A shared sense of identity

Common interests are keeping Hopkins alumni connected

For many Johns Hopkins students, some of the most precious memories of their time on campus are formed in organizations where they can explore their ethnic and racial backgrounds, sexual orientations, and gender identities. While handing out literature on the quad or planning symposiums, they build lasting friendships, spark networking relationships, and mentor others.

A shared sense of identity

Image credit: illustration by John S. Dykes

Increasingly, Hopkins alumni are looking for ways to continue these connections. There are now 36 alumni affinity groups, which draw grads based on shared interests—such as a love of the outdoors or foodie culture— or professions, including finance and biotech. For two decades, the Society of Black Alumni has organized events and mentorship programs with current students. In recent years, several other groups have emerged that are geared to underrepresented populations, says Elena Thompson, the Office of Alumni Engagement's senior associate director for affinity engagement.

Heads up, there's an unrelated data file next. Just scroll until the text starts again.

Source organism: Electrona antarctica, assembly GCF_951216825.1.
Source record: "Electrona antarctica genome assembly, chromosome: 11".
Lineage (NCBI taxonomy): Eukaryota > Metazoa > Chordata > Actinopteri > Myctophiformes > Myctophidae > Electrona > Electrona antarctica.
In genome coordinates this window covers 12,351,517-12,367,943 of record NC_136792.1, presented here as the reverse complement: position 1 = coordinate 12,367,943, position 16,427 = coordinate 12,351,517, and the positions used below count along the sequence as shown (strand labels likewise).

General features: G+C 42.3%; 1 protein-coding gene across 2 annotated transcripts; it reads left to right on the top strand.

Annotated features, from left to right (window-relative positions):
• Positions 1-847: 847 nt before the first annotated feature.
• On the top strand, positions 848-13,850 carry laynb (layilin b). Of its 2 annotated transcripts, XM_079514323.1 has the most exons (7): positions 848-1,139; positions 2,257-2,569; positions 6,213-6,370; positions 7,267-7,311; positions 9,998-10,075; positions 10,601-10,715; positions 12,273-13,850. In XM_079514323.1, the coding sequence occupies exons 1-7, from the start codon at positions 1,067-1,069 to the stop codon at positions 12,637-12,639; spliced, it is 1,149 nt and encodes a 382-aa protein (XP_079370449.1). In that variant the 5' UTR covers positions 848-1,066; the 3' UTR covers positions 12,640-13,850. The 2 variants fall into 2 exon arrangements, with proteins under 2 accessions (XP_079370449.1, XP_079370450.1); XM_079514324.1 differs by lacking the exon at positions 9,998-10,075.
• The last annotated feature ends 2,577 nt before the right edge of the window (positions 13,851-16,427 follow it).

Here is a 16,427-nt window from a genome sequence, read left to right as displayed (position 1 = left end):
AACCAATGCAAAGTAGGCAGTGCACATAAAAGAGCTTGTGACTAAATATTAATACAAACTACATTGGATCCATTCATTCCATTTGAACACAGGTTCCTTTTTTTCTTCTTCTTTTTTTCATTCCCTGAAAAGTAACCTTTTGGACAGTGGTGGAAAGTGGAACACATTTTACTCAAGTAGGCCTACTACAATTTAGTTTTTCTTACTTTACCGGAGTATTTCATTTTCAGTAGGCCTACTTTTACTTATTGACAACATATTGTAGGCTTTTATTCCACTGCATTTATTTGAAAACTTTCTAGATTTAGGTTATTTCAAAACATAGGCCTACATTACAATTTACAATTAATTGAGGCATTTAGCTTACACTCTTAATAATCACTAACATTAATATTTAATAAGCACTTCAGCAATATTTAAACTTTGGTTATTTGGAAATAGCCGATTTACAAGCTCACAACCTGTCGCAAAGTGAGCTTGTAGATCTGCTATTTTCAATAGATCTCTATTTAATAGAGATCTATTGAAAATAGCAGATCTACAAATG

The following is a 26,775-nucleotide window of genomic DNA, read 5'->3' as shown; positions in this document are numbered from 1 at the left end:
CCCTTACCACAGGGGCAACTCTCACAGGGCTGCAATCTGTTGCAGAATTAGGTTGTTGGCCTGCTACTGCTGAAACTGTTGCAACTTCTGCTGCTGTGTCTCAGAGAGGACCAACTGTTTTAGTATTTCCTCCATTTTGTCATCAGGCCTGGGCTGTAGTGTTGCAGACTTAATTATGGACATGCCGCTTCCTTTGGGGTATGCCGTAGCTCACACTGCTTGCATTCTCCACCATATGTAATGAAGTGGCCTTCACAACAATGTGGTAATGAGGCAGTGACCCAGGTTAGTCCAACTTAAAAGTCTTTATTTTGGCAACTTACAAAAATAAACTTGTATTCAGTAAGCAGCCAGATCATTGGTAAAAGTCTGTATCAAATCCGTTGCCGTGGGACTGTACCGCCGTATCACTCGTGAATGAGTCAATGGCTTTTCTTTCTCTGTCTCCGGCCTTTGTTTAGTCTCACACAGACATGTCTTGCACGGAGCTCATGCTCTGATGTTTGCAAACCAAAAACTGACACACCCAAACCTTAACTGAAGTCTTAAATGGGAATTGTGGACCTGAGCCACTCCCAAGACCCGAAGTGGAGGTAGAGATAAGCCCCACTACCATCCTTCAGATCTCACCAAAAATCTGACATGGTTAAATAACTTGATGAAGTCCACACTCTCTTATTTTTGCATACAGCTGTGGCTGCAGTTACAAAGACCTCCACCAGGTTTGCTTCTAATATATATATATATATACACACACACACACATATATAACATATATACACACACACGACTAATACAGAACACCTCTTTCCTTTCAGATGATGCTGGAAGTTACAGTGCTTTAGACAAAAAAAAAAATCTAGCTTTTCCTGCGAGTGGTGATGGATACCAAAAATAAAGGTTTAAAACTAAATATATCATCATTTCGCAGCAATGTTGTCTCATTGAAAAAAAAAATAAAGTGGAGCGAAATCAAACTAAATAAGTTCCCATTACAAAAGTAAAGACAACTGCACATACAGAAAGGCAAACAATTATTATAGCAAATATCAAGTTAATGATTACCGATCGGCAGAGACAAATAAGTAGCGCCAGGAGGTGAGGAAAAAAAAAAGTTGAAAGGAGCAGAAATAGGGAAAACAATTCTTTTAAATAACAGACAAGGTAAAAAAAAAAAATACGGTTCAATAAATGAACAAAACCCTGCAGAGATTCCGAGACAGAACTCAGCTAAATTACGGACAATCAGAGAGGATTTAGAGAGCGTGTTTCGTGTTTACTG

"Alumni are both mindful of their identities as alums and seeking a connection to each other and to student affinity groups," Thompson says. "These groups have a heightened focus on and support for our current students."

Phuong Tran, A&S '04, was a member of DSAGA, the Diverse Sexuality and Gender Alliance, as an undergrad. When he heard in 2013 of the launch of JHU Pride, a group for GLBTQ alumni, he was eager to get involved. He's joined other alums for drag brunches and trips to the opera and taken part in a panel discussion of GLBTQ alums. "I've met a lot of people, and the connections are always valuable," he says.

Juliet Villegas, A&S '18, was deeply involved with Latinx groups at Homewood. As graduation approached, she helped form the Hopkins Organization for Latinx Alumni. HOLA organizers are looking for ways to support students, increase representation on campus, foster networking, and partner with a national association of Latinx alumni of prestigious universities. "I want to connect with students and let them know they're not alone," Villegas says.

Groups are also forming for Asian, Pacific Islander, and Southeast Asian alumni, as well as those with Native American and indigenous heritage, Thompson says.

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